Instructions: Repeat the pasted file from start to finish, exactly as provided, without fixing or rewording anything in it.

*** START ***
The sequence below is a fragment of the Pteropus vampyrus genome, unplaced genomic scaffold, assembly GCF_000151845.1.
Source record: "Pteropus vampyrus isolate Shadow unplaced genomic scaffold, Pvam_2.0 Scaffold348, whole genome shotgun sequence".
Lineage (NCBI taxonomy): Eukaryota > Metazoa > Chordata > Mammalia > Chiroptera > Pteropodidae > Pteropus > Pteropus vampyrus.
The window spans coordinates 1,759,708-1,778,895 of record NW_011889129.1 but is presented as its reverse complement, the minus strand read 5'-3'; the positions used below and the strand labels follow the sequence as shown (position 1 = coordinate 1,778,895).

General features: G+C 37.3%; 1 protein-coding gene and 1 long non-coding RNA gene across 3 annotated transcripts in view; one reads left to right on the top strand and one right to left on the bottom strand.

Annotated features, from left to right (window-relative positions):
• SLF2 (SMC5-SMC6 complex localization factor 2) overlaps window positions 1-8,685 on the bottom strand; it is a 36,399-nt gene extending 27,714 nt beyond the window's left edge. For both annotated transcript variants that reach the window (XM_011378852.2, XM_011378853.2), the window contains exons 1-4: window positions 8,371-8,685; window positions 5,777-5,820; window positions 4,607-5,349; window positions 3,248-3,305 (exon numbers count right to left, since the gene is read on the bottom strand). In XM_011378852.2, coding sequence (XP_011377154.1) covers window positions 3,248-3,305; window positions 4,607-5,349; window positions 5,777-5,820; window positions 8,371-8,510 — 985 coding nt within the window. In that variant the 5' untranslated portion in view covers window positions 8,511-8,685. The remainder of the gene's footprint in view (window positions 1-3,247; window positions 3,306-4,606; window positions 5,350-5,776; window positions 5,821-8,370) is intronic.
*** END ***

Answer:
The sequence below is a fragment of the Pteropus vampyrus genome, unplaced genomic scaffold, assembly GCF_000151845.1.
Source record: "Pteropus vampyrus isolate Shadow unplaced genomic scaffold, Pvam_2.0 Scaffold348, whole genome shotgun sequence".
Lineage (NCBI taxonomy): Eukaryota > Metazoa > Chordata > Mammalia > Chiroptera > Pteropodidae > Pteropus > Pteropus vampyrus.
The window spans coordinates 1,759,708-1,778,895 of record NW_011889129.1 but is presented as its reverse complement, the minus strand read 5'-3'; the positions used below and the strand labels follow the sequence as shown (position 1 = coordinate 1,778,895).

General features: G+C 37.3%; 1 protein-coding gene and 1 long non-coding RNA gene across 3 annotated transcripts in view; one reads left to right on the top strand and one right to left on the bottom strand.

Annotated features, from left to right (window-relative positions):
• SLF2 (SMC5-SMC6 complex localization factor 2) overlaps window positions 1-8,685 on the bottom strand; it is a 36,399-nt gene extending 27,714 nt beyond the window's left edge. For both annotated transcript variants that reach the window (XM_011378852.2, XM_011378853.2), the window contains exons 1-4: window positions 8,371-8,685; window positions 5,777-5,820; window positions 4,607-5,349; window positions 3,248-3,305 (exon numbers count right to left, since the gene is read on the bottom strand). In XM_011378852.2, coding sequence (XP_011377154.1) covers window positions 3,248-3,305; window positions 4,607-5,349; window positions 5,777-5,820; window positions 8,371-8,510 — 985 coding nt within the window. In that variant the 5' untranslated portion in view covers window positions 8,511-8,685. The remainder of the gene's footprint in view (window positions 1-3,247; window positions 3,306-4,606; window positions 5,350-5,776; window positions 5,821-8,370) is intronic.